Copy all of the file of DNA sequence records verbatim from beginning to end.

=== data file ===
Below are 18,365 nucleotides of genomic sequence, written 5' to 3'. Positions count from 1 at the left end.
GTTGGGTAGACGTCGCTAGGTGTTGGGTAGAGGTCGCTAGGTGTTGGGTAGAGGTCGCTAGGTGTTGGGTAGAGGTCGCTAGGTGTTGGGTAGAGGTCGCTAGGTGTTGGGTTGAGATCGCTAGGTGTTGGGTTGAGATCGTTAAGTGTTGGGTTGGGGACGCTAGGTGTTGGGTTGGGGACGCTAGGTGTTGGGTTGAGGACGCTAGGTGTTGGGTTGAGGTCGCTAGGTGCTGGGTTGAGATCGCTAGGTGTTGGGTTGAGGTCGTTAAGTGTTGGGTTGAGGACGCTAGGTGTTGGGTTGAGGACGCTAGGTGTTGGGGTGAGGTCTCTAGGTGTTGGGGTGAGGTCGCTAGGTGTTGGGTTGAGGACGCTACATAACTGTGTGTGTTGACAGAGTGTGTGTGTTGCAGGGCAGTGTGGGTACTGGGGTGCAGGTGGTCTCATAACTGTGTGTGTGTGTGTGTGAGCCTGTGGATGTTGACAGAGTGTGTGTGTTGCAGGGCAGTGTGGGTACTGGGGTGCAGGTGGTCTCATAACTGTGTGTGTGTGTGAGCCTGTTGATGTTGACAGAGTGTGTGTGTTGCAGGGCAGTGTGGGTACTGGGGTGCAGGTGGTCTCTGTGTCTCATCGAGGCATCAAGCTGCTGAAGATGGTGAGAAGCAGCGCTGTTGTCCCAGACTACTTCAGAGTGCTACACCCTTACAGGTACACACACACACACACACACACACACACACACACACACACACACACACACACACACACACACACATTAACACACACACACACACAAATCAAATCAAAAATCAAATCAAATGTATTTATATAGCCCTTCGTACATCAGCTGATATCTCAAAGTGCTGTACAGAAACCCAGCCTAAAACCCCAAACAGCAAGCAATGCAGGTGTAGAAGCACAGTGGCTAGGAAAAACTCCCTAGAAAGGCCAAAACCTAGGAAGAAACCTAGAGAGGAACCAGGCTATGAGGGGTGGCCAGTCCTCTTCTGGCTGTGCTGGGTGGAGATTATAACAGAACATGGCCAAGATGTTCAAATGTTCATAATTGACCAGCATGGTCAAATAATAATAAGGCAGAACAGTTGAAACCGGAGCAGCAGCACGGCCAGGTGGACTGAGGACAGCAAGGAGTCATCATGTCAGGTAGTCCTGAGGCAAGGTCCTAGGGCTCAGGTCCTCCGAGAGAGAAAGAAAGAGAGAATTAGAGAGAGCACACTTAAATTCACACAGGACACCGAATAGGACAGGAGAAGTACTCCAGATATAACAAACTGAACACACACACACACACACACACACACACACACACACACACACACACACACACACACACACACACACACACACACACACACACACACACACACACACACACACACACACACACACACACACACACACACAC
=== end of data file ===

Below are 18,365 nucleotides of genomic sequence, written 5' to 3'. Positions count from 1 at the left end.
GTTGGGTAGACGTCGCTAGGTGTTGGGTAGAGGTCGCTAGGTGTTGGGTAGAGGTCGCTAGGTGTTGGGTAGAGGTCGCTAGGTGTTGGGTAGAGGTCGCTAGGTGTTGGGTTGAGATCGCTAGGTGTTGGGTTGAGATCGTTAAGTGTTGGGTTGGGGACGCTAGGTGTTGGGTTGGGGACGCTAGGTGTTGGGTTGAGGACGCTAGGTGTTGGGTTGAGGTCGCTAGGTGCTGGGTTGAGATCGCTAGGTGTTGGGTTGAGGTCGTTAAGTGTTGGGTTGAGGACGCTAGGTGTTGGGTTGAGGACGCTAGGTGTTGGGGTGAGGTCTCTAGGTGTTGGGGTGAGGTCGCTAGGTGTTGGGTTGAGGACGCTACATAACTGTGTGTGTTGACAGAGTGTGTGTGTTGCAGGGCAGTGTGGGTACTGGGGTGCAGGTGGTCTCATAACTGTGTGTGTGTGTGTGTGAGCCTGTGGATGTTGACAGAGTGTGTGTGTTGCAGGGCAGTGTGGGTACTGGGGTGCAGGTGGTCTCATAACTGTGTGTGTGTGTGAGCCTGTTGATGTTGACAGAGTGTGTGTGTTGCAGGGCAGTGTGGGTACTGGGGTGCAGGTGGTCTCTGTGTCTCATCGAGGCATCAAGCTGCTGAAGATGGTGAGAAGCAGCGCTGTTGTCCCAGACTACTTCAGAGTGCTACACCCTTACAGGTACACACACACACACACACACACACACACACACACACACACACACACACACACACACACACACACATTAACACACACACACACACAAATCAAATCAAAAATCAAATCAAATGTATTTATATAGCCCTTCGTACATCAGCTGATATCTCAAAGTGCTGTACAGAAACCCAGCCTAAAACCCCAAACAGCAAGCAATGCAGGTGTAGAAGCACAGTGGCTAGGAAAAACTCCCTAGAAAGGCCAAAACCTAGGAAGAAACCTAGAGAGGAACCAGGCTATGAGGGGTGGCCAGTCCTCTTCTGGCTGTGCTGGGTGGAGATTATAACAGAACATGGCCAAGATGTTCAAATGTTCATAATTGACCAGCATGGTCAAATAATAATAAGGCAGAACAGTTGAAACCGGAGCAGCAGCACGGCCAGGTGGACTGAGGACAGCAAGGAGTCATCATGTCAGGTAGTCCTGAGGCAAGGTCCTAGGGCTCAGGTCCTCCGAGAGAGAAAGAAAGAGAGAATTAGAGAGAGCACACTTAAATTCACACAGGACACCGAATAGGACAGGAGAAGTACTCCAGATATAACAAACTGAACACACACACACACACACACACACACACACACACACACACACACACACACACACACACACACACACACACACACACACACACACACACACACACACACACACACACACACACACACACACACACACACAC